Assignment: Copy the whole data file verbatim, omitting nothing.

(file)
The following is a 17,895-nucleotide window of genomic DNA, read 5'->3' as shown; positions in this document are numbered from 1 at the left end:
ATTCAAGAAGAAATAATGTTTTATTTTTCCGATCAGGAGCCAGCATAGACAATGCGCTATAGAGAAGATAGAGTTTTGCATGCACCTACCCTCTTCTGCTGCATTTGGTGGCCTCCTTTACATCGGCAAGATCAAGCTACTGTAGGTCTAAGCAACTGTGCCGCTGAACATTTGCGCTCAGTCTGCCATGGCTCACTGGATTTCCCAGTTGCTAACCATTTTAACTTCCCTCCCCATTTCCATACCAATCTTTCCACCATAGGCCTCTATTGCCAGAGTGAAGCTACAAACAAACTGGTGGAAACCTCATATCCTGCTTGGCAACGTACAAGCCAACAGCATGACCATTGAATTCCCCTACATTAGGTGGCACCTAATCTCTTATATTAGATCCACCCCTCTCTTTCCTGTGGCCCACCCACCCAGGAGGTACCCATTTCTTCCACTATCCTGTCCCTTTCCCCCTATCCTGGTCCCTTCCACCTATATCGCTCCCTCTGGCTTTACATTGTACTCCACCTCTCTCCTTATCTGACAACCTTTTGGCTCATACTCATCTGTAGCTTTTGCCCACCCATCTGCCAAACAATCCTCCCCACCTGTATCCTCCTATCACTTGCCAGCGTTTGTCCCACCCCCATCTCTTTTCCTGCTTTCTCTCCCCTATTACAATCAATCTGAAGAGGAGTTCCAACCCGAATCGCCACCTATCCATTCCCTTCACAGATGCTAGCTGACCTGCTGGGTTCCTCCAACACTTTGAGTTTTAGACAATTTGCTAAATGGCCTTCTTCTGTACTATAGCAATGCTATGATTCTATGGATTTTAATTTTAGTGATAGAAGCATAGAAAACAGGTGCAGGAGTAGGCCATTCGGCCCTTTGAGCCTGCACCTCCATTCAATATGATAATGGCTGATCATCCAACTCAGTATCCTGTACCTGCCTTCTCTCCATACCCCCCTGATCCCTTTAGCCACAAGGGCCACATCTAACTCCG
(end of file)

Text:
The following is a 17,895-nucleotide window of genomic DNA, read 5'->3' as shown; positions in this document are numbered from 1 at the left end:
ATTCAAGAAGAAATAATGTTTTATTTTTCCGATCAGGAGCCAGCATAGACAATGCGCTATAGAGAAGATAGAGTTTTGCATGCACCTACCCTCTTCTGCTGCATTTGGTGGCCTCCTTTACATCGGCAAGATCAAGCTACTGTAGGTCTAAGCAACTGTGCCGCTGAACATTTGCGCTCAGTCTGCCATGGCTCACTGGATTTCCCAGTTGCTAACCATTTTAACTTCCCTCCCCATTTCCATACCAATCTTTCCACCATAGGCCTCTATTGCCAGAGTGAAGCTACAAACAAACTGGTGGAAACCTCATATCCTGCTTGGCAACGTACAAGCCAACAGCATGACCATTGAATTCCCCTACATTAGGTGGCACCTAATCTCTTATATTAGATCCACCCCTCTCTTTCCTGTGGCCCACCCACCCAGGAGGTACCCATTTCTTCCACTATCCTGTCCCTTTCCCCCTATCCTGGTCCCTTCCACCTATATCGCTCCCTCTGGCTTTACATTGTACTCCACCTCTCTCCTTATCTGACAACCTTTTGGCTCATACTCATCTGTAGCTTTTGCCCACCCATCTGCCAAACAATCCTCCCCACCTGTATCCTCCTATCACTTGCCAGCGTTTGTCCCACCCCCATCTCTTTTCCTGCTTTCTCTCCCCTATTACAATCAATCTGAAGAGGAGTTCCAACCCGAATCGCCACCTATCCATTCCCTTCACAGATGCTAGCTGACCTGCTGGGTTCCTCCAACACTTTGAGTTTTAGACAATTTGCTAAATGGCCTTCTTCTGTACTATAGCAATGCTATGATTCTATGGATTTTAATTTTAGTGATAGAAGCATAGAAAACAGGTGCAGGAGTAGGCCATTCGGCCCTTTGAGCCTGCACCTCCATTCAATATGATAATGGCTGATCATCCAACTCAGTATCCTGTACCTGCCTTCTCTCCATACCCCCCTGATCCCTTTAGCCACAAGGGCCACATCTAACTCCG